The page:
Employers and premises owners in California are now liable for asbestos-related cancers and related injuries suffered by family and household members of employees who bring home asbestos dust from their worksites. California joins Tennessee, New Jersey and Louisiana in recognizing property owner’s/operator’s liability for “take-home exposure” claims.
On December 1, 2016, in Kessler v. Pneumo Abex, No. S219534 and Haver v. BNSF Railway Company, S219919, the California Supreme Court in a unanimous decision, specifically answered affirmatively question that employers and landowners under California law owe a duty of care to prevent secondary exposure to asbestos and can be held liable in civil lawsuits if they do not comply with the duty which is retroactive in nature. The California Supreme Court held that under California Civil Code 1714, there is a general duty to exercise ordinary care in one’s activities, which includes the use of asbestos in one’s business or on one’s premises. Therefore, the Court rationalized, that it was not creating a new duty, but only deciding if an exception to Civil Code 1714 should be created. The Court rejected the premise that an exception should be created for “take home” asbestos exposures issues, recognizing that it was making a judgment call as to social burdens imposed under the law.
In part, the Court rationalized its opinion on the basis that in 1972 OSHA published its first regulations for employees using asbestos and that the OSHA Standards required employers to take precautions to prevent asbestos traveling from the worksite, including having showers and change of clothing facilities for employees. Because the alleged exposures to the family members in both Haver and Kessler occurred after 1972, the Court said the defendants were liable for the decedents’ mesothelioma.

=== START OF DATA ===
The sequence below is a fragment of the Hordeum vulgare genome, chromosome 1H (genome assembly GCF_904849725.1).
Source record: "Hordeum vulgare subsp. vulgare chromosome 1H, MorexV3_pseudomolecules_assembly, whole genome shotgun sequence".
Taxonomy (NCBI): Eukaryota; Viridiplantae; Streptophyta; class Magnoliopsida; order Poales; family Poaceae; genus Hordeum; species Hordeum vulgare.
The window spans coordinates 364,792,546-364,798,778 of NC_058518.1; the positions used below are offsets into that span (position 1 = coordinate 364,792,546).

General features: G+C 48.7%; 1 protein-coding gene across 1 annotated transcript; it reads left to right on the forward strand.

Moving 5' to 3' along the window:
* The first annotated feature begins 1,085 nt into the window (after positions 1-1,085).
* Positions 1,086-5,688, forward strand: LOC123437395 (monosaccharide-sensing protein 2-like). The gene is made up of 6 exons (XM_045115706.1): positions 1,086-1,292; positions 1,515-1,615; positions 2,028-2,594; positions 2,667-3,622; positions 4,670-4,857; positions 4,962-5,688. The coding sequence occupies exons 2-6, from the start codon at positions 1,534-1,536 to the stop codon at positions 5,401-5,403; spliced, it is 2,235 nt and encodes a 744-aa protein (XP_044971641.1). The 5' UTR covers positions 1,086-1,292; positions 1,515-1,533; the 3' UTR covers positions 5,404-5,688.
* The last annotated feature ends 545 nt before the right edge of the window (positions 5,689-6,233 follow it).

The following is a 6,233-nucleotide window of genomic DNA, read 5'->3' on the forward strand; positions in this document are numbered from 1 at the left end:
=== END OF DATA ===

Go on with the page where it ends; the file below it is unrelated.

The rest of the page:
Recognizing that the duty to prevent “take home” exposures expanded the list of possible plaintiffs, the Court said it was only expanding that duty to “household” members (and not merely “family members”) rather than the public at large who may have contract with asbestos workers.
California rejected the position of other states including New York, Delaware, Texas, Pennsylvania, Michigan, and Illinois which have either explicitly rejected liability for “take home” exposures, or have severely restricted such liability to specific situations. Missouri Courts have yet to specifically address this issue.
Employers and premises owners should recognize that Missouri Courts could follow this California opinion.
Employers and premises owners need to know that they could face asbestos related claims from non-employees who have been exposed through others for the next 50 years.